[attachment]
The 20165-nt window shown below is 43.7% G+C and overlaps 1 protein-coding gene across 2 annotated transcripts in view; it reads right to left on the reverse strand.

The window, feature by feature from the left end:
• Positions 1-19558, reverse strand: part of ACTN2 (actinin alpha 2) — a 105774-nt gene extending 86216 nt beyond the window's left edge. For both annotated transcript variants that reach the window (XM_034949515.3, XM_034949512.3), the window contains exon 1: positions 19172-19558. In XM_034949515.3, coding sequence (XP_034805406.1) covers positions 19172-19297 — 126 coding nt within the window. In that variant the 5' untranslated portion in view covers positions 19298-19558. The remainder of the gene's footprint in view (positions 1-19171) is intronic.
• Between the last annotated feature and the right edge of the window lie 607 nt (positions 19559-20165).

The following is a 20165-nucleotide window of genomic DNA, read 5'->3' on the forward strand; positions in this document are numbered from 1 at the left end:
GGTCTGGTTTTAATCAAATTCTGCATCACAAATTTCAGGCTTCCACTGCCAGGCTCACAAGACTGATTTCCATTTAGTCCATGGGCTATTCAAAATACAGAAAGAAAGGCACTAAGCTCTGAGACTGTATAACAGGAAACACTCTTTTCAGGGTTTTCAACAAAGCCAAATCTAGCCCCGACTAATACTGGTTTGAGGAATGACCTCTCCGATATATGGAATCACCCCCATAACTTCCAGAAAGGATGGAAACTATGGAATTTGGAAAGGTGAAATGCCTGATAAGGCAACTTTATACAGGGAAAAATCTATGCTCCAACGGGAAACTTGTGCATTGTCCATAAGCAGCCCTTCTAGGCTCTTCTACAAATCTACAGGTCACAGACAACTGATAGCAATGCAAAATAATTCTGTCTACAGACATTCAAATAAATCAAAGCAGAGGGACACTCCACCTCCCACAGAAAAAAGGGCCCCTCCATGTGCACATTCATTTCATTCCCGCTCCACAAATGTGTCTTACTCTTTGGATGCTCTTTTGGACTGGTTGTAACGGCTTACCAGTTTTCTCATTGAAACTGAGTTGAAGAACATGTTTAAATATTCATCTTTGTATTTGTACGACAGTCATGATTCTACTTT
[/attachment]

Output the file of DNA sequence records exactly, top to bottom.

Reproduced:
The 20165-nt window shown below is 43.7% G+C and overlaps 1 protein-coding gene across 2 annotated transcripts in view; it reads right to left on the reverse strand.

The window, feature by feature from the left end:
• Positions 1-19558, reverse strand: part of ACTN2 (actinin alpha 2) — a 105774-nt gene extending 86216 nt beyond the window's left edge. For both annotated transcript variants that reach the window (XM_034949515.3, XM_034949512.3), the window contains exon 1: positions 19172-19558. In XM_034949515.3, coding sequence (XP_034805406.1) covers positions 19172-19297 — 126 coding nt within the window. In that variant the 5' untranslated portion in view covers positions 19298-19558. The remainder of the gene's footprint in view (positions 1-19171) is intronic.
• Between the last annotated feature and the right edge of the window lie 607 nt (positions 19559-20165).

The following is a 20165-nucleotide window of genomic DNA, read 5'->3' on the forward strand; positions in this document are numbered from 1 at the left end:
GGTCTGGTTTTAATCAAATTCTGCATCACAAATTTCAGGCTTCCACTGCCAGGCTCACAAGACTGATTTCCATTTAGTCCATGGGCTATTCAAAATACAGAAAGAAAGGCACTAAGCTCTGAGACTGTATAACAGGAAACACTCTTTTCAGGGTTTTCAACAAAGCCAAATCTAGCCCCGACTAATACTGGTTTGAGGAATGACCTCTCCGATATATGGAATCACCCCCATAACTTCCAGAAAGGATGGAAACTATGGAATTTGGAAAGGTGAAATGCCTGATAAGGCAACTTTATACAGGGAAAAATCTATGCTCCAACGGGAAACTTGTGCATTGTCCATAAGCAGCCCTTCTAGGCTCTTCTACAAATCTACAGGTCACAGACAACTGATAGCAATGCAAAATAATTCTGTCTACAGACATTCAAATAAATCAAAGCAGAGGGACACTCCACCTCCCACAGAAAAAAGGGCCCCTCCATGTGCACATTCATTTCATTCCCGCTCCACAAATGTGTCTTACTCTTTGGATGCTCTTTTGGACTGGTTGTAACGGCTTACCAGTTTTCTCATTGAAACTGAGTTGAAGAACATGTTTAAATATTCATCTTTGTATTTGTACGACAGTCATGATTCTACTTT